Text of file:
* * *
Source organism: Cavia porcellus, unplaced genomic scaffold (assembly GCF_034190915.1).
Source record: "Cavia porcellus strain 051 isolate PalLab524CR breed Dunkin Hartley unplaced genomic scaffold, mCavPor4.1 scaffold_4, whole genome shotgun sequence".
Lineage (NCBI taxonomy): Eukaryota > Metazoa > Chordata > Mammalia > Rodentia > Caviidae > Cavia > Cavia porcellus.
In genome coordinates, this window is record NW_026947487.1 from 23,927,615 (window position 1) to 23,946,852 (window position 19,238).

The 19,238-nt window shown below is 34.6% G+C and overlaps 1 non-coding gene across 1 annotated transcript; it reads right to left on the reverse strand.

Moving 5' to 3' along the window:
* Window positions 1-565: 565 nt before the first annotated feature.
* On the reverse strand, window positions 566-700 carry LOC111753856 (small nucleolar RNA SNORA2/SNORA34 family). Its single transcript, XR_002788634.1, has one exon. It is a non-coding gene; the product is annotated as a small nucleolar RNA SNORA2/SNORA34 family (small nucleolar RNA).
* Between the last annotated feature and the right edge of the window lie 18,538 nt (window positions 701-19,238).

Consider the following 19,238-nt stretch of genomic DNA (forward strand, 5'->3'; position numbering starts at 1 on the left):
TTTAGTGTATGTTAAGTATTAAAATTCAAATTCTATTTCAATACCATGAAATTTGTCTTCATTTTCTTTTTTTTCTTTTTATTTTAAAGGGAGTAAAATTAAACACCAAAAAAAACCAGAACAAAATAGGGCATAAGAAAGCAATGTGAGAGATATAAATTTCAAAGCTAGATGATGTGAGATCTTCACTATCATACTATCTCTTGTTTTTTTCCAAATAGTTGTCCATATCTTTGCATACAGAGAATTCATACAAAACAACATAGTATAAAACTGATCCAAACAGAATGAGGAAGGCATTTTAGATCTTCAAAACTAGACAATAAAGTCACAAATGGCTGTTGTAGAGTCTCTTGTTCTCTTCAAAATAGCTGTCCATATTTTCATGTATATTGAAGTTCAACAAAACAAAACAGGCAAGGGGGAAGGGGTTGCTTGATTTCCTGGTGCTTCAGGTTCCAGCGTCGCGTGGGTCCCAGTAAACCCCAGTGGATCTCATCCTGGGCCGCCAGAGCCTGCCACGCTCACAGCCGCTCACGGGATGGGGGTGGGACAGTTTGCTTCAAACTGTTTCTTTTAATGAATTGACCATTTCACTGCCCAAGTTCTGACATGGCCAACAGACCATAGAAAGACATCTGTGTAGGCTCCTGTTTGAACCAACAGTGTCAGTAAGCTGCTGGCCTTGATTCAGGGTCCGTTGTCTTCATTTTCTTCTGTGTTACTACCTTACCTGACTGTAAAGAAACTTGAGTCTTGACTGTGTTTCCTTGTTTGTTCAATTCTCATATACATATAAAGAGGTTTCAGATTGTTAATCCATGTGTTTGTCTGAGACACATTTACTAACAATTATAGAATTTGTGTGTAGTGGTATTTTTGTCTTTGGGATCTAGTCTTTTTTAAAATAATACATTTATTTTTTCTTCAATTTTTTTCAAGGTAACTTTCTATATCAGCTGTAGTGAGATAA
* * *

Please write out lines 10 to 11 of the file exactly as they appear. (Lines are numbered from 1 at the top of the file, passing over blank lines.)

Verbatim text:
Consider the following 19,238-nt stretch of genomic DNA (forward strand, 5'->3'; position numbering starts at 1 on the left):
TTTAGTGTATGTTAAGTATTAAAATTCAAATTCTATTTCAATACCATGAAATTTGTCTTCATTTTCTTTTTTTTCTTTTTATTTTAAAGGGAGTAAAATTAAACACCAAAAAAAACCAGAACAAAATAGGGCATAAGAAAGCAATGTGAGAGATATAAATTTCAAAGCTAGATGATGTGAGATCTTCACTATCATACTATCTCTTGTTTTTTTCCAAATAGTTGTCCATATCTTTGCATACAGAGAATTCATACAAAACAACATAGTATAAAACTGATCCAAACAGAATGAGGAAGGCATTTTAGATCTTCAAAACTAGACAATAAAGTCACAAATGGCTGTTGTAGAGTCTCTTGTTCTCTTCAAAATAGCTGTCCATATTTTCATGTATATTGAAGTTCAACAAAACAAAACAGGCAAGGGGGAAGGGGTTGCTTGATTTCCTGGTGCTTCAGGTTCCAGCGTCGCGTGGGTCCCAGTAAACCCCAGTGGATCTCATCCTGGGCCGCCAGAGCCTGCCACGCTCACAGCCGCTCACGGGATGGGGGTGGGACAGTTTGCTTCAAACTGTTTCTTTTAATGAATTGACCATTTCACTGCCCAAGTTCTGACATGGCCAACAGACCATAGAAAGACATCTGTGTAGGCTCCTGTTTGAACCAACAGTGTCAGTAAGCTGCTGGCCTTGATTCAGGGTCCGTTGTCTTCATTTTCTTCTGTGTTACTACCTTACCTGACTGTAAAGAAACTTGAGTCTTGACTGTGTTTCCTTGTTTGTTCAATTCTCATATACATATAAAGAGGTTTCAGATTGTTAATCCATGTGTTTGTCTGAGACACATTTACTAACAATTATAGAATTTGTGTGTAGTGGTATTTTTGTCTTTGGGATCTAGTCTTTTTTAAAATAATACATTTATTTTTTCTTCAATTTTTTTCAAGGTAACTTTCTATATCAGCTGTAGTGAGATAA